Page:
BT announced that it was bringing out a new range of home phones with much improved energy efficiency. The claim is that ‘the new handsets boast power units designed specifically to consume around half the power of previous units’. BT said that almost all its extensive home phone range would contain the new energy-saving technology by mid-2008. Its press release gave very precise figures for the amount of CO2 saved – comparing the savings if all home phones incorporated the new technology to taking ‘57,000 cars off the road for a year’.
Conventional DECT (‘cordless’) phones consume about 2 watts when the battery is charged and 3 watts when charging. The large number in UK homes, all on 24 hours a day, means that even these low power usage figures have a measurable impact on UK emissions. Very approximately, cordless phones in the home add about half a million tonnes a year to UK emissions, or about 0.1% of the national total.
A saving of half of this would be useful. I was also interested in knowing whether the techniques used by BT to gain the claimed 50% saving could be transferred to other consumer electronics. Before making its claims about a 50% energy saving, I assumed that BT had done proper testing of existing phones and had carefully measured the energy consumption of new devices.
I was wrong. Here is the full text of an email interchange between a PR person at BT and me:
Thank you for this. (this refers to the BT newsletter announcing the new phones). Would it be possible to find out the expected electricity consumption, in use and on standby of the new range of DECT phones compared to the models you used as the base case? Apologies for the slightly nerdy question, but I am very interested to see how much electricity consumption you have been able to drive out of the devices.
Many thanks for any help
I have been in contact with my colleague and have been informed that the information you require is not available at the moment. The information is currently being worked out and as soon as it becomes available we will be able to update you.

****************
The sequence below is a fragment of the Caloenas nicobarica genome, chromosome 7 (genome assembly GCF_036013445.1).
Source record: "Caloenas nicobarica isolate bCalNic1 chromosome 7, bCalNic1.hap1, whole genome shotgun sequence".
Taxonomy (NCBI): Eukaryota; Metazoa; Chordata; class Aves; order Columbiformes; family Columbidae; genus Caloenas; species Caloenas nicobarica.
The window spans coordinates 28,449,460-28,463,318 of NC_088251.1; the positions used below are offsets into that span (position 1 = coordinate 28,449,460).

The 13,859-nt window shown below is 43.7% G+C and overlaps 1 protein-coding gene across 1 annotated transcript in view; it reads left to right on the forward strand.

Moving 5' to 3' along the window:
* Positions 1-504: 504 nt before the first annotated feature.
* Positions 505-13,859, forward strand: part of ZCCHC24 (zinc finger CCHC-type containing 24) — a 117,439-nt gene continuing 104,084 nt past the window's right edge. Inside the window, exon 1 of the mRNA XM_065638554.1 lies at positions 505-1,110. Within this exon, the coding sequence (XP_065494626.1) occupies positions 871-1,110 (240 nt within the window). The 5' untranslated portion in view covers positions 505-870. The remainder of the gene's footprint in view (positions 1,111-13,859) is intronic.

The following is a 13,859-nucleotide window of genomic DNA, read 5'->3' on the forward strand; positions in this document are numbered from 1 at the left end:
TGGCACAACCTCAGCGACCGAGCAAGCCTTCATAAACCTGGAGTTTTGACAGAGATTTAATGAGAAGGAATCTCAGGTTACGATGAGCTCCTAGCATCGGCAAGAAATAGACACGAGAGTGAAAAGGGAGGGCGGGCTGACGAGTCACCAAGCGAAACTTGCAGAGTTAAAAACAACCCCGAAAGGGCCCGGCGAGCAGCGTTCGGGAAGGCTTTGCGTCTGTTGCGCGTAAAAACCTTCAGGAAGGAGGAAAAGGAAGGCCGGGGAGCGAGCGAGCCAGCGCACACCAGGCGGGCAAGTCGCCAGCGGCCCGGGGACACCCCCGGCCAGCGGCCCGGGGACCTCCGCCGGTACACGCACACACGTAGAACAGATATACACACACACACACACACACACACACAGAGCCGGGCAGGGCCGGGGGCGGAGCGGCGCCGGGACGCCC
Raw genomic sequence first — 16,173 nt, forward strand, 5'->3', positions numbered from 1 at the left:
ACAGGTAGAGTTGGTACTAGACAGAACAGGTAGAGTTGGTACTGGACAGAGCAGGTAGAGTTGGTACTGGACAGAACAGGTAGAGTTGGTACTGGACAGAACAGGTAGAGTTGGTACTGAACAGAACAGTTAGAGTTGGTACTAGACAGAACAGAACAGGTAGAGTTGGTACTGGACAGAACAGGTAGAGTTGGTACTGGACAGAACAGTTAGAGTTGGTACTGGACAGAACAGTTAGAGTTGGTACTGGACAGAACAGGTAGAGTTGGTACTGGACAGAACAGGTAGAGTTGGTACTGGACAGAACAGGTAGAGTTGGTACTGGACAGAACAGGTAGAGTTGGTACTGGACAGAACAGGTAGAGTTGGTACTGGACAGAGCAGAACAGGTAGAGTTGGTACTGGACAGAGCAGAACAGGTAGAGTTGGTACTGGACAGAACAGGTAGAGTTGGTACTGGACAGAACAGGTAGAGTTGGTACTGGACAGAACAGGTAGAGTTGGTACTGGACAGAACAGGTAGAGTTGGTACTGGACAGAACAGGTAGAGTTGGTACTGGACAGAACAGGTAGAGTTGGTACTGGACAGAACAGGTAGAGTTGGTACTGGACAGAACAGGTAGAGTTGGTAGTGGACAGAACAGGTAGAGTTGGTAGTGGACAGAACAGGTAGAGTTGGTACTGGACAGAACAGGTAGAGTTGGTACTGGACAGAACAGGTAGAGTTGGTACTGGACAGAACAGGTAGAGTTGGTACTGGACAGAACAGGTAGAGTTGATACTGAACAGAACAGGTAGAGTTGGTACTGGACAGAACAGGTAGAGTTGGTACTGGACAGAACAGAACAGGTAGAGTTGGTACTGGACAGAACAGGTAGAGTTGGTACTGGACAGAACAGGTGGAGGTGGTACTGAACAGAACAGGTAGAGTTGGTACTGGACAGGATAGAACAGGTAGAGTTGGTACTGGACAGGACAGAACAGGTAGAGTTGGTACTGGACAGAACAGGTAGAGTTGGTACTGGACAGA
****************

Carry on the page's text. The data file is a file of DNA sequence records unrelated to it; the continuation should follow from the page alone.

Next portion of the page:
I am sorry we are unable to assist on this occasion but please do not hesitate to contact us for any other enquiry.
So BT made very precise statements to the press and to industry analysts that were simply not backed up by the facts. It made extravagant claims about efficiency gains before it had bothered to do the research to check its assertions.
If BT had made similar statements about financial matters, it would have had a legal obligation to ensure basic truthfulness. It doesn’t appear to believe it should extend this rule to boasts about its performance as a good corporate citizen.
BT’s behaviour has something of a disappointing pattern. I made similar inquiries in October last year, asking about BT’s announced plans to install wind turbines at some of its exchanges. In particular, I asked whether the company had checked to ensure that transmission capacity would be available from the local electricity distribution company. Since the sites were in remote areas with weak transmission infrastructure, this is a key question to ask. Eventually, after several rounds of correspondence, it appeared that no investigation of this issue had actually taken place.
BT uses a large amount of the UK’s electricity. Quite reasonably, it is therefore trying to position itself as a leader on climate change issues. But it is acting irresponsibly in making green claims that are not backed up by reasonable evidence.